John Brown of Wamphray
John Brown was one of the great theological writers in the later period of the Second Reformation. Samuel Rutherford said that he “saw Christ in him more than in his brethren”. He was a man of “very great learning, warm zeal, and remarkable piety”.
He was the minister of Wamphray near Dumfries. Together with other faithful ministers he was removed from his congregation after the restoration of Charles II. He was imprisoned in 1662. After a while, he was so ill that he was at the point of death and was exiled to Holland. Here he pastored the Scots Church at Rotterdam and wrote a large number of books. It was said of his sermons that they breathed “nothing but faith in Christ, and communion with Him”.
Prayer is in danger of being squeezed to the edges of our lives. Prayerlessness can seriously damage your spiritual health. We need to identify the factors that influence us to downgrade the importance of prayer in everyday life.
Online communication may even undermine our face-to-face interactions. Edifying one another in the best possible way must not become a casualty of social media excess. Here is some wisdom to meet this challenge.
“The just shall live by faith”. These few words had a tremendous impact because there is so much to unpack from them.
We still need clear and accurate teaching on how we are made right with God. John Brown shows from SCripture how faith justifies.
Civility has disappeared from a great deal of public discourse. How do we respond and avoid worldly spite infecting our response?
Do you feel so weak and dead that you wonder how it will ever change? John Brown of Wamphray explains how Christ is still life to the deadened soul and how to make use of that life.
Much of our culture centres around self-image and the need to boost our sense of self-worth. Few ever ask what might be the dangers of excessive self-esteem. What does Scripture say?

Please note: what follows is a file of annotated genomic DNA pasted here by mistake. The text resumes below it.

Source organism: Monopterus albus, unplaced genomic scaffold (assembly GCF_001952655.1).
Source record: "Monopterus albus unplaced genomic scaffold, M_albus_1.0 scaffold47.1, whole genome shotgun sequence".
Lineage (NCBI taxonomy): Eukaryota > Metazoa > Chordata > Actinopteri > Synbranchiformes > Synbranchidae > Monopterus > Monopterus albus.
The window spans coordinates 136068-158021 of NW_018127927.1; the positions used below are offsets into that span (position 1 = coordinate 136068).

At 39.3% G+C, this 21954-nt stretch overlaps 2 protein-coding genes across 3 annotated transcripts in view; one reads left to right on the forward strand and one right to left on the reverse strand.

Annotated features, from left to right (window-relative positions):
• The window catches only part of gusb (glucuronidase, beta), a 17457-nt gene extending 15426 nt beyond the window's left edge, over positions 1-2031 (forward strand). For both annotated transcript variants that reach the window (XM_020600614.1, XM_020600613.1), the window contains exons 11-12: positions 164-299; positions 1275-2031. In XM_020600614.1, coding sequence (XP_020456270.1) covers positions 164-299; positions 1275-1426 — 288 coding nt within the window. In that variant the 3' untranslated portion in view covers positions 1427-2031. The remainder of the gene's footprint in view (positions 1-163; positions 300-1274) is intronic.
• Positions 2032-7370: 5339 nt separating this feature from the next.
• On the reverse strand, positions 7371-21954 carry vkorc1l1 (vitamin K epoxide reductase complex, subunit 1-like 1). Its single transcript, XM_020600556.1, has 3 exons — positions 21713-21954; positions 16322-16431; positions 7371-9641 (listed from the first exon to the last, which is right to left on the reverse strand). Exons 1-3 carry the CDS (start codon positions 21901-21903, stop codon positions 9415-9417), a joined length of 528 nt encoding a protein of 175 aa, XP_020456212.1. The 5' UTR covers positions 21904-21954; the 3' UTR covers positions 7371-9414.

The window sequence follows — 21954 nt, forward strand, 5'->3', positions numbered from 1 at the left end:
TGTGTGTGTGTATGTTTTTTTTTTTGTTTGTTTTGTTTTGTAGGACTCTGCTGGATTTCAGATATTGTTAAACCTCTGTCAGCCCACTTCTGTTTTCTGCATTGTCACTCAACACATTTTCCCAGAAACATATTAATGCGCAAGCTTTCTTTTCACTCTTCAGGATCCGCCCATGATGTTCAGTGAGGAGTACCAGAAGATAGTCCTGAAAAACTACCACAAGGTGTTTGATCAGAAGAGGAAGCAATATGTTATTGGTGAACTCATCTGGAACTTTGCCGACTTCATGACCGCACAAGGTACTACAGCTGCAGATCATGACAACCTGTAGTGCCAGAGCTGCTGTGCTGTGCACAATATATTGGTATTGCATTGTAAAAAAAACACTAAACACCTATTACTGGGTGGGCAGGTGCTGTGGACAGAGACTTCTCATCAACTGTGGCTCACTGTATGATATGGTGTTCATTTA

Christians are feeling greater pressure to conform to the world. God’s Word tells us to be transformed by His Will. How can we do this?
This is a practical, everyday matter. What does your baptism say to you? What have you done with it?
The Only Test Of Truth
“The only test and touchstone by which we are to try what is truth, what is error, and upon which we are to rest, is the Word of the Lord”
Beware of Corruption
“We must look upon the Church of Christ as an hospital…wherein every person has some defect or other…This Is God’s holy appointment that He may show His love and care in going through His hospital, daily giving physic [medicine], here binding up the broken leg or arm, there bearing His sickly children in His arms, turning the other sick one’s bed unto him, washing away the blood and of another and curing all so that none dieth in His hands, He carrieth all safe to glory”
One Thing Is Needful
“Let then a man have never so much knowledge, and be acquainted with the mysteries of all arts and sciences, and with the depths of nature, and intrigues of states, and all the theory of religion; if he be unacquainted with Jesus, he knoweth nothing as he ought to know. Oh! if we were wise at length, and could think more of this one thing necessary; and could be stirred up to learn more of him, and to make this the subject of all our study and labour”
A Sure Anchor
“…It were good in such a time of erring from the way of truth, to be gripping Christ faster, and cleaving to Him by faith and living by faith in Him. This is to hold the foundation fast: and then let the tempest of error blow as it will, they will ride at a sure anchor and be safe because fixed upon the Rock of Ages, and further, living near Christ in such a dangerous day, would be a noble preservative from the infection of error.”
How Can Prayer Be A Burden?
“What a wonder is this. Will the Lord be content to hear all our heart secrets and admit us to intimate familiarity with Him as one heart friend with another…and shall this be our burden?”
Long Winter Nights - Spiritually
“We wonder that ’tis not always hot summer days, a flourishing and fruitful season, with souls and with churches. But know we the thoughts of the Lord; see we to the bottom of the deep contrivance of infinite wisdom? Know we the usefulness, yea, necessity of long winter nights, stormy blasts, rain, hail, snow, and frost? Consider we, that our state and condition, while here, calleth for those vicissitudes, and requireth the blowing of the north as well as of the south winds? If we considered, how grace had ordered all things for our best, and most for the glory and exaltation of grace, we would sit down and sing under the saddest of dispensations, and living by faith and hope, we would rejoice in the confident expectation of a gracious outgate [release]”